The Princess and the Pea, one of Hans Christian Andersen's shortest yet best-known stories, first appeared in his first collection of Tales Told For Children in 1835. The unbound, 61-page booklet also included the Tinderbox, Little Claus and Big Claus, and Little Ida’s Flowers.
In his preface to the second volume of Tales and Stories (1863) Andersen claims to have heard the story in childhood, but the tale was not a traditional one in Denmark. There is, however, a Swedish version, "Princess Who Lay on Seven Peas", which tells of an orphan child who pretends to be a princess on the advice of her cat. After undergoing many tests, the last of which was having seven peas placed under her mattress, the girl claims to have slept poorly, thereby proving she is a real princess.
While the folk-tale heroine relies on deception, Andersen’s is relies on her sensitivity. One stormy night, a bedraggled girl seeks refuge at the castle. Although the girl claims to be a princess, the queen tests her claim by placing a single pea under 20 mattresses and 20 featherbeds. The next morning, the girl bemoans her sleeplessness, claiming the presence of ‘something so hard that I am black and blue all over’. That’s all the proof the queen needs. The girl and the prince are married and the pea is enshrined in a museum.
Tales of extreme sensitivity are not common but there are a few. The 11th-century Kathasaritsagara by Somadeva tells of a young man who claims to be especially fastidious about beds. After sleeping in a bed on top of seven mattresses, and newly made with clean sheets, the young man rises in great pain. A crooked red mark is discovered on his body, and upon investigation a hair is found on the bottommost mattress of the bed.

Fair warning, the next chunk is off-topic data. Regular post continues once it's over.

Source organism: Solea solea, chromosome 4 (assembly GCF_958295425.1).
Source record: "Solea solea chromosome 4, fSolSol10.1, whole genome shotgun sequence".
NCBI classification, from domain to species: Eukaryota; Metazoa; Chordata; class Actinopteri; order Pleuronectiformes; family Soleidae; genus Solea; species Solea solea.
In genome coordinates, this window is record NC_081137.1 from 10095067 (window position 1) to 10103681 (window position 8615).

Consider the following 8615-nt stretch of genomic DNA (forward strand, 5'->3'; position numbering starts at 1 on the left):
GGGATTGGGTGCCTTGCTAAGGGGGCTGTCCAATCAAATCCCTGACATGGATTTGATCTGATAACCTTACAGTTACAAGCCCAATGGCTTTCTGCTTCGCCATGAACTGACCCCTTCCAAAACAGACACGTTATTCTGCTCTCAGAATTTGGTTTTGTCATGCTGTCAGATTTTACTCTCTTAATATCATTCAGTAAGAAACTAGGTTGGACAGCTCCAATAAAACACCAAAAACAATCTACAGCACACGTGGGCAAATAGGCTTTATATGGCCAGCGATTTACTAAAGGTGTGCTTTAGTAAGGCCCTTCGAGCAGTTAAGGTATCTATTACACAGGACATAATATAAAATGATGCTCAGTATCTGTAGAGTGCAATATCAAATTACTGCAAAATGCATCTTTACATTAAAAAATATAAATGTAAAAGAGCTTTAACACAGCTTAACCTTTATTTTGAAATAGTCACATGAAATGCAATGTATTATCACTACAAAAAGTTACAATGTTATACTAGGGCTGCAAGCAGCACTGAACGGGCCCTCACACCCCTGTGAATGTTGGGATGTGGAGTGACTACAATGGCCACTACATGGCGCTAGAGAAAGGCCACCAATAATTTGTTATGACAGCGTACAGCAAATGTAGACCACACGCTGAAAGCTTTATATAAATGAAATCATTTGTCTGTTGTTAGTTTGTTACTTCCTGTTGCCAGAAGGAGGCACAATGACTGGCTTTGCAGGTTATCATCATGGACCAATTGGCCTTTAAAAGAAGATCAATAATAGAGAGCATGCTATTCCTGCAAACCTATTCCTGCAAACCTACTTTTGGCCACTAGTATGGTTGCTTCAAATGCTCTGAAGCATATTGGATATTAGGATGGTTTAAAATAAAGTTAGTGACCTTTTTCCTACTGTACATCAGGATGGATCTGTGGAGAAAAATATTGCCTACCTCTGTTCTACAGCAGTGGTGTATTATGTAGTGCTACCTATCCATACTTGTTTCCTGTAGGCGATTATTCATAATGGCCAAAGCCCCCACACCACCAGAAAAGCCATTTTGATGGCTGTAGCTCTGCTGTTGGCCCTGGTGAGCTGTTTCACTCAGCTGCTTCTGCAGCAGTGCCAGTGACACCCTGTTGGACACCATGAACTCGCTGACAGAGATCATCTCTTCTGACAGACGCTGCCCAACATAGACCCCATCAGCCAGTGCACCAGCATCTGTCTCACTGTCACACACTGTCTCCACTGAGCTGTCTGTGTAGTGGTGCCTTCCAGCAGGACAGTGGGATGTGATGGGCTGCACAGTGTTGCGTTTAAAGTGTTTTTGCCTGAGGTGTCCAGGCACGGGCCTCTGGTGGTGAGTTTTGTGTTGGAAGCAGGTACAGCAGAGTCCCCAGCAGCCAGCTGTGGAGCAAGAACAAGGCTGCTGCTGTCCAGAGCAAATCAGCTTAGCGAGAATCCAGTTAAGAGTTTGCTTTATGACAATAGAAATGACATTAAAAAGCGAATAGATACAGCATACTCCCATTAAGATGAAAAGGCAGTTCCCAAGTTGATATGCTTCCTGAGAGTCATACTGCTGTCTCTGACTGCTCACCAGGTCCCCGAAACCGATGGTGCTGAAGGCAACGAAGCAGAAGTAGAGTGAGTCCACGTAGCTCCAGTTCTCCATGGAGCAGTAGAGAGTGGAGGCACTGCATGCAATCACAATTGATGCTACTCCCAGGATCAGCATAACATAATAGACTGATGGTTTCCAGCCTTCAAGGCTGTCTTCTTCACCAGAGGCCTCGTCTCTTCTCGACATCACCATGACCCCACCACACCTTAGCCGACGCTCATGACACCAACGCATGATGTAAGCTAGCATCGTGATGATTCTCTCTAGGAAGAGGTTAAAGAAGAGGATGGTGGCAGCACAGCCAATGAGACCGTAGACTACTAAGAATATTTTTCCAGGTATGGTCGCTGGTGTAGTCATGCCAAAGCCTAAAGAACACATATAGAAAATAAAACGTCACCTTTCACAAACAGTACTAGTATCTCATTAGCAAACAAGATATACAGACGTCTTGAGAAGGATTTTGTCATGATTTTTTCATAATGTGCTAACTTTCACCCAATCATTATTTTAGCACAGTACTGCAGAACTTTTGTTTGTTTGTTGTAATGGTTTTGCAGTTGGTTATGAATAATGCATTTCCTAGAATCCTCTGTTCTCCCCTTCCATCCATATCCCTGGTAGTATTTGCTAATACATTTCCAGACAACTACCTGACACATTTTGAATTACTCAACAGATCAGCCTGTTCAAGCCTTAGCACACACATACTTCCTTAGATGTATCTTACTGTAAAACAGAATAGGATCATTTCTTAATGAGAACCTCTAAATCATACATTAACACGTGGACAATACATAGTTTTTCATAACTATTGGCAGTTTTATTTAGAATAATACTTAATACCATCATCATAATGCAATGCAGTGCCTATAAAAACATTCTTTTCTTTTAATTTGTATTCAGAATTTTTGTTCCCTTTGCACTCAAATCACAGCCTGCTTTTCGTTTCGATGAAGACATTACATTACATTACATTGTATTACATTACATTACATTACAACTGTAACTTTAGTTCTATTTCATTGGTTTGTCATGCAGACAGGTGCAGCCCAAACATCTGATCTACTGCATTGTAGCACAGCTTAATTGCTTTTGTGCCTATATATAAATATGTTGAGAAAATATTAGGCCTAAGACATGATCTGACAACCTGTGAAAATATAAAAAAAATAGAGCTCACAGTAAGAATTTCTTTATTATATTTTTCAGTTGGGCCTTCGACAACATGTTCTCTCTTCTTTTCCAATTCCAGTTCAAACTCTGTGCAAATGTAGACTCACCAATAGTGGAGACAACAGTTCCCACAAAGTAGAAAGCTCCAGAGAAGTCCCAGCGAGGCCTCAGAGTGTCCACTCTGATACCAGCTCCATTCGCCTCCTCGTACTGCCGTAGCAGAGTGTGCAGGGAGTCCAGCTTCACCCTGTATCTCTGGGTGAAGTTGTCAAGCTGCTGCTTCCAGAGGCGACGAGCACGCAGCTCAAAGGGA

An Italian tale called "The Most Sensitive Woman" tells of a prince who wishes to marry “the most sensitive woman in the world.” He rejects a woman who is in great pain because of a pulled hair, a woman who was mad sick by a wrinkle in the sheet she slept on, and finally finds a woman whose foot is bandaged after a jasmine petal fell on it.
From India we have the Three Delicate Wives of King Virtue-Banner, a tale told to a kind by a goblin. The first wife is injured when a lotus petal falls on her. The second is burned by moonbeams. The third is bruised by the sound of pestles grinding grain. At the end the goblin asks the king to decide who is most delicate.
Unlike the folk heroine of his source material for the story, Andersen's princess has no need to resort to deceit to establish her identity; her sensitivity is enough to validate her nobility. For Andersen, "true" nobility derived not from an individual's birth but from their sensitivity.
The Princess and the Pea is told from the aristocratic perspective of the young prince seeking a royal bride. This reflects Andersen's preoccupation with issues of class as well as, by his own direct admission elsewhere, his feelings of personal fragility.
Andersen’s Princess and the Pea was not well-received by critics: "[the story] seems to the reviewer not only indelicate but indefensible, in so far as the child might absorb the false idea that great ladies must always be so terribly thin-skinned." One literary journal failed to mention his Tales Told For Children at all, while another advised Andersen not to waste his time writing "wonder stories".
The Princess and the Pea (full text)